Arnold haggled with the Brits for the exact amount of cash he should get for his skulduggery; at first 10,000 then 20,000 pounds was his price. And he sent out orders that a certain James Anderson traveling from British lines on business was to be given safe passage through American lines. On the evening of Thurs. Sept. 21, Arnold ordered a boatman, Joshua H. Smith, to row out on the Hudson to pick up Anderson aboard the British sloop Vulture (below). James Anderson
was in fact Major John Andre',  a personal assistant to British General Sir Henry Clinton who had come to pick up documents which Arnold had provided with the defense plans of West Point. After the exchange, Andre' was to return to Vulture, but American gunfire had forced her down river. So they spent the night at Smith's home and on Sept. 22, looked over the plans and conferred on the best approach for the Brits to use in bagging the fort. Washington himself would be inspecting the place, so if Andre' could get the plans to Gen. Clinton in time, the Brits could take Washington along with West Point. But by that evening the Vulture, damaged by American gunfire was had left, so Andre' was forced to make his way back on foot. On Saturday, Sept. 23, Andre' was nearing safety when he was stopped by an American patrol who quickly went through his goods, hoping to find loot, but instead found his sock stuffed with papers.  He was taken by these three marauders to a nearby post.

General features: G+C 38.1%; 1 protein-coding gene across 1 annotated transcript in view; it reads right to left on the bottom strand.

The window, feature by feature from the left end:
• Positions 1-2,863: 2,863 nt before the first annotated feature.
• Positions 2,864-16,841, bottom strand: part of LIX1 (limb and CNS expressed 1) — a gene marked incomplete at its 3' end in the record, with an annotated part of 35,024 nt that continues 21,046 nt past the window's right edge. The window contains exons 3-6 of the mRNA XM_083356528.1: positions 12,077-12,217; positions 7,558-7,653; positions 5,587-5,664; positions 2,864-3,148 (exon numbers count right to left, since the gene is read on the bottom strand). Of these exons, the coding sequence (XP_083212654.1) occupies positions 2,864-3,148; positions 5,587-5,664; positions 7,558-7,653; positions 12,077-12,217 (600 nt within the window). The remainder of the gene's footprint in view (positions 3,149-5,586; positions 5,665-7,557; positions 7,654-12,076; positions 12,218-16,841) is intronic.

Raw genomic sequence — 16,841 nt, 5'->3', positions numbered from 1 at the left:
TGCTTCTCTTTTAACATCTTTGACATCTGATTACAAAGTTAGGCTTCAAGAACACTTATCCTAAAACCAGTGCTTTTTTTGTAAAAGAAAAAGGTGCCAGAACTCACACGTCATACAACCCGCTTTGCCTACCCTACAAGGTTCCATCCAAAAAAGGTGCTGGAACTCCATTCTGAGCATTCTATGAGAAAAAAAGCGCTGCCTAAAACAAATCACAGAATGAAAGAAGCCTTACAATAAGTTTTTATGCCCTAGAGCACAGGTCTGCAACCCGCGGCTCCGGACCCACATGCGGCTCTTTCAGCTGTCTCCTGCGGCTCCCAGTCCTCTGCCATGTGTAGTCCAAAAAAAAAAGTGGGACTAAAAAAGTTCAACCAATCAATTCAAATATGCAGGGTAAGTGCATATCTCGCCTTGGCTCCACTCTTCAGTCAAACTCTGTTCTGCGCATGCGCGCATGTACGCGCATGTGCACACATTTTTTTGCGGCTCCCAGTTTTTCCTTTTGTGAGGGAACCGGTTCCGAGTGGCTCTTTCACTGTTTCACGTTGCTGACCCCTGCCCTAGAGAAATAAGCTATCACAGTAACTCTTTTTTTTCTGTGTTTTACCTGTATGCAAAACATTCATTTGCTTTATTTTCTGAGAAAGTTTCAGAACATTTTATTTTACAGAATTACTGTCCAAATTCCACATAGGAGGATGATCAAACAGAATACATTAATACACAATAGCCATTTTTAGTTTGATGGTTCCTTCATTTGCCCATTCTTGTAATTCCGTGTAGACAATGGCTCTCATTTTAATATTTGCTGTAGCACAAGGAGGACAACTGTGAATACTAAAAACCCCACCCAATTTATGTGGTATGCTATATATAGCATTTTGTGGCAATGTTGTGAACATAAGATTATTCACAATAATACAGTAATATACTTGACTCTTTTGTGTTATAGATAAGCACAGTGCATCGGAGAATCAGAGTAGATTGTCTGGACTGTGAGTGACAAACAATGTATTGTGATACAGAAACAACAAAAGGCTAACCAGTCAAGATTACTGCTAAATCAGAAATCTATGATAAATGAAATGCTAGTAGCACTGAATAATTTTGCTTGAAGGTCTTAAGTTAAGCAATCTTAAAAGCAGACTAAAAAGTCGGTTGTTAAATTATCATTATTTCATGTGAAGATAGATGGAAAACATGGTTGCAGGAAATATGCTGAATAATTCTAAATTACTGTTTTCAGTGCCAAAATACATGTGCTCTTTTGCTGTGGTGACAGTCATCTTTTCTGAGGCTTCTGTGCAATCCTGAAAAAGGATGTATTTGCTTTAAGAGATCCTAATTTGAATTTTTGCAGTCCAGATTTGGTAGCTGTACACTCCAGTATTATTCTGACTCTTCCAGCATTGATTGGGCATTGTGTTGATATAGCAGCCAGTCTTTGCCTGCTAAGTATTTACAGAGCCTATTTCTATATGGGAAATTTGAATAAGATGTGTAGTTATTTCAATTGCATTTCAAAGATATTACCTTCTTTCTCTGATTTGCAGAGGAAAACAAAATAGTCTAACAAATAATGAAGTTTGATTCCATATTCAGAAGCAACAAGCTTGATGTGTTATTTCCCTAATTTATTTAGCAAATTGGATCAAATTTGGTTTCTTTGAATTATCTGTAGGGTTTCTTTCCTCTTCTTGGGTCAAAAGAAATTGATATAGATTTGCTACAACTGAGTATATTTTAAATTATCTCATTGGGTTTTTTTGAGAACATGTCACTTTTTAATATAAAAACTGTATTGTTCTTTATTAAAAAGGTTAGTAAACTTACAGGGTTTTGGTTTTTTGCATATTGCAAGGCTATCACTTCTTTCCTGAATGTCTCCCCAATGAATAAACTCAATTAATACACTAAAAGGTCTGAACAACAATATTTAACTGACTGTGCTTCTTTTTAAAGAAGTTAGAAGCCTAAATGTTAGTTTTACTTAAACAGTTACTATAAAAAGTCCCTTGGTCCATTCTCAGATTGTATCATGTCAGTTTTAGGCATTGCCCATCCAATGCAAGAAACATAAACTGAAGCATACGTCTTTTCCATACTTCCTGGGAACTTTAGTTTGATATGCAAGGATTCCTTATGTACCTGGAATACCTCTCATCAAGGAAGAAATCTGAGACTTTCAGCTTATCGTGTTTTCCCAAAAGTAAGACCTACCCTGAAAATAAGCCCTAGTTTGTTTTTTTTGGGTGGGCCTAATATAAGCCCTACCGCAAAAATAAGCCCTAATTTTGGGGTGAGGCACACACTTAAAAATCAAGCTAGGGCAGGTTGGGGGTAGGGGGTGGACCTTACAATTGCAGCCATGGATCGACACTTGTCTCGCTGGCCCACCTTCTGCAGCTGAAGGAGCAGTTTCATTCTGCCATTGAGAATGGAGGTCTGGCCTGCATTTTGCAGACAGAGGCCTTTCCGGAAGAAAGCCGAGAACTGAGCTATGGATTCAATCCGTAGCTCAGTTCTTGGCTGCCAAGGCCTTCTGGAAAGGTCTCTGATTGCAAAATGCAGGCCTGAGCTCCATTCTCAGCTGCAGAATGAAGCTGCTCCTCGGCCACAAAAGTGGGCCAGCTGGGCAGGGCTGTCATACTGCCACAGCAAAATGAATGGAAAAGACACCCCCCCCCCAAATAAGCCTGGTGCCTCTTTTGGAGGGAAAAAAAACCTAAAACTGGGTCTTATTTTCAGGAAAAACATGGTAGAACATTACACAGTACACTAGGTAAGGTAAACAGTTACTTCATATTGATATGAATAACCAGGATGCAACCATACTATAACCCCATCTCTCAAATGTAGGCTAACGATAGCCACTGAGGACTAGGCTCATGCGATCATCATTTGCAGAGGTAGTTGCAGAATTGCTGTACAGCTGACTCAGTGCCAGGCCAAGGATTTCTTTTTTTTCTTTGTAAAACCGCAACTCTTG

Andre' is Discovered and the Plot Unravels

The officer in charge of the post was one Colonel John Jameson. James Anderson was obviously the man about whom Gen. Arnold had written the orders that he be given safe passage.  But here he was with these incriminating documents - in Arnold's handwriting - stuffed in his sock, heading for British lines instead of coming from them. Jameson, quite puzzled, and fearful of drawing a rebuke from Arnold for appearing to question his orders, hedged his bets by sending Anderson on to Gen. Arnold, sending a note ahead of the prisoner to Arnold